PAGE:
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Preparing for a dispensing robot

Temporary disruption to the dispensary should herald an improved service, says Dr Jeremy Phipps.

Dr Phipps: 'Our dispensary  is 13 years old and the increase in workload necessitated buying an ADU'
Dr Phipps: 'Our dispensary is 13 years old and the increase in workload necessitated buying an ADU'

Three months ago, after several years of consideration, we decided to order a dispensing robot for our large dispensing practice.

Investing in an automated dispensing unit (ADU) should ultimately reduce staff dispensing time, improve accuracy and create a calmer, more efficient working environment. However, preparing for its arrival has caused interim upheaval.

Reviewing decisions
Our dispensary is almost 13 years old and the increase in dispensing workload that necessitated the purchase of an ADU also persuaded us to extend the dispensary.

The extension, along with the need to create extra space for the robot, has caused some slippage in our timetable, partly because our building's curved walls involved modification of our plans.

But the delay has given us time to reflect on our ADU selection and related decisions. For example, we have had time to review working practices throughout the surgery, so we can use the machine to best effect, without introducing many changes for dispensing staff.

For maximum efficiency, it is best for the robot to be working constantly throughout the day, but there are peak times of activity, for example, post-morning surgery. We are looking to even out this workload.

While the majority of dispensing workload involves repeat items, we must ensure that acute items, required following a surgery consultation, can also be dispensed quickly and accurately. The balance between the different demands on the dispensary staff is being studied to ensure the robot gives maximum support.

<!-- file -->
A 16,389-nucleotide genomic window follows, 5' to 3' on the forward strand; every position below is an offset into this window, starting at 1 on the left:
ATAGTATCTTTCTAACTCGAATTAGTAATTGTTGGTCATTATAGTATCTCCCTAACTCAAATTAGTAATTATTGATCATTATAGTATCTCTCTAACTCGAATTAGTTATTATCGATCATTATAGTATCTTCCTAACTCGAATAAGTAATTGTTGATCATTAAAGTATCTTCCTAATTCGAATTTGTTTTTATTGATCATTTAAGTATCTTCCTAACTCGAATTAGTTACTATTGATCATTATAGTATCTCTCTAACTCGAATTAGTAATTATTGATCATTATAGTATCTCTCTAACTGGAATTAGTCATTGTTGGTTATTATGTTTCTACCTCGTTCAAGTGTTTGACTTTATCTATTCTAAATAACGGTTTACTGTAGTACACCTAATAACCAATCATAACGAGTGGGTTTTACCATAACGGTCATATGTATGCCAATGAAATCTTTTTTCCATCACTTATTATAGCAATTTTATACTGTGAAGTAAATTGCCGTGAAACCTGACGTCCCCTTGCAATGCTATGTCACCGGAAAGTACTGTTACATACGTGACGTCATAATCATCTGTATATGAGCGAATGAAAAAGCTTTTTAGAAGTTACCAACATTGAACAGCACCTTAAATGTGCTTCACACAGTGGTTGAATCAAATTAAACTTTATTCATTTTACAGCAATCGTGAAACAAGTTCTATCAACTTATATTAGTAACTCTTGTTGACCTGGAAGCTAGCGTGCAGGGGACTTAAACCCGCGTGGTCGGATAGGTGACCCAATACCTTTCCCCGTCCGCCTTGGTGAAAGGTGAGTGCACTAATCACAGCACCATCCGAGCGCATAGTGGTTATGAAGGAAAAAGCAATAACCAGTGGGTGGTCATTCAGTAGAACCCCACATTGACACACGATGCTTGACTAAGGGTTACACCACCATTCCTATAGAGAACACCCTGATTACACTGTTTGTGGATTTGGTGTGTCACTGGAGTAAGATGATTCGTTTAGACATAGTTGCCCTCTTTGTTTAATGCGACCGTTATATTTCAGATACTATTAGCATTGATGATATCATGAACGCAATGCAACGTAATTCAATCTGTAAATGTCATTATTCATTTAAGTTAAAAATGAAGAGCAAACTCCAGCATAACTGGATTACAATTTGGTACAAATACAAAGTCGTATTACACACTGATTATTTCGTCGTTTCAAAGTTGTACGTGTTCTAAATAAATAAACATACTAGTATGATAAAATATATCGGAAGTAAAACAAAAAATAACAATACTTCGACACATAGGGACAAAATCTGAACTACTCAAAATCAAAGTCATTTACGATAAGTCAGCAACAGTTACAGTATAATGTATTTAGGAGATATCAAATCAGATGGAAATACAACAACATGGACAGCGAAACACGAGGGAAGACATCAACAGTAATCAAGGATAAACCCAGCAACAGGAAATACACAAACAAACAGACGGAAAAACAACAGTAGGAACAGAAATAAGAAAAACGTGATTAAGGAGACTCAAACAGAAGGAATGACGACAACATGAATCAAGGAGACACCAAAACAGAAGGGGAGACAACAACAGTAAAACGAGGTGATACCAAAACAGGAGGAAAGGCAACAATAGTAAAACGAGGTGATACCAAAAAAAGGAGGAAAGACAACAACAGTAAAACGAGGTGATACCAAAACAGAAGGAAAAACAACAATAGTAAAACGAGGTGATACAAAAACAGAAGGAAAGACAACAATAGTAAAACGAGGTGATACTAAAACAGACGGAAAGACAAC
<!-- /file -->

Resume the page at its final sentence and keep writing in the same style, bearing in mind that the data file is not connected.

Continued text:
Liaising with colleagues at a nearby practice that already has an ADU, provided insights: we were able to see their machine, and related accessories, being used in a working dispensary.

This encouraged us to postpone buying a labeller, as theirs proved unreliable, with incidence of error. Increased accuracy in dispensing was a key factor in our initial decision to purchase our robot, so a labeller that did not achieve this did not meet our requirements.

We also changed our minds about the loading mechanism for medicines. Initially, we opted for a system under which the medicine pack's barcode is scanned manually and it is then placed within the machine by the picking arm. However, concerns were raised that, at very busy times, there might be some delay in restocking the machine, particularly in a large dispensing practice.

This is because the machine's 'picking arm' may be so busy selecting medicines for dispensing (a process it prioritises) that it has no time to store the new additional medicines being loaded into the machine.